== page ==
Prime minister and Geert Wilders clash over ‘negativity’ in budget debate


Prime minister Mark Rutte told MPs on Thursday he understood why the cabinet scored just 5.3 out of 10 in a poll on its performance.

Speaking on the second day of debate on the government’s 2017 spending plans, Rutte said that while the economy is recovering, people have not yet noticed that the crisis is over and they have more to spend.

PVV leader Geert Wilders said the low score is justified because Rutte has no idea what is going on in society at large. ‘You live in a parallel society,’ Wilders said. People are not concerned about a tiny rise in spending power but about safety, immigration and Islam, he said.

Rutte accused Wilders of focusing on pessimism. ‘The silent majority in this country want progress and are turned off by pessimism and negativity. They achieve nothing,’ the prime minister responded.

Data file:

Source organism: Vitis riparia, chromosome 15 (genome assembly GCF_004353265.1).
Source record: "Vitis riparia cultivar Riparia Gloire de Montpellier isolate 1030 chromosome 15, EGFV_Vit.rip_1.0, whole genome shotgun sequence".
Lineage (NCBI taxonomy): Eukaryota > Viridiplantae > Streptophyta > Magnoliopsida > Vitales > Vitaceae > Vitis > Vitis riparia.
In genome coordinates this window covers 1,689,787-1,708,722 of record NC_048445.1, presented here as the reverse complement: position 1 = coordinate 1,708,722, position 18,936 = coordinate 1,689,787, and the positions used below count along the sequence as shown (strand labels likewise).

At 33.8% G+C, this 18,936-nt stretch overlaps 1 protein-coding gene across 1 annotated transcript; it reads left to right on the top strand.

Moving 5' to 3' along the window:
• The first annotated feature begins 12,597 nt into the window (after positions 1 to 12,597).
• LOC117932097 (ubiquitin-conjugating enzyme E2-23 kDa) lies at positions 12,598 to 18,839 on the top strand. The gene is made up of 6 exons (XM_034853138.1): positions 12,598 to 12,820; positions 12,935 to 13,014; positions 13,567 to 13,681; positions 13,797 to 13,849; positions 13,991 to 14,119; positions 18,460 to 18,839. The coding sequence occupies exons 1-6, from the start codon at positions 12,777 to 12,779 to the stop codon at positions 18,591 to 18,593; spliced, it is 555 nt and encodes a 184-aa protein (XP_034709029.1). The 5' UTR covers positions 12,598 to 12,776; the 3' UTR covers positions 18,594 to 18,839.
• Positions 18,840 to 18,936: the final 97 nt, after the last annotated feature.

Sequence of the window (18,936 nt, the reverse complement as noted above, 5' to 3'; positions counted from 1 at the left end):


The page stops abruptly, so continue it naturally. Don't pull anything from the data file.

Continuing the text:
Christian Democrat leader Sybrand Buma and Alexander Pechtold of the D66 liberals said Rutte himself is to blame for the pessimism.

‘Credibility begins with the words you use,’ Pechtold said, referring to Rutte’s pledge before the 2012 election to dive everyone €1,000 more to spend and that no more money would go to Greece.

The debate which continues into Thursday evening, is widely seen as the kick-off of the general election campaign. The Netherlands will elect a new parliament in March 2017.

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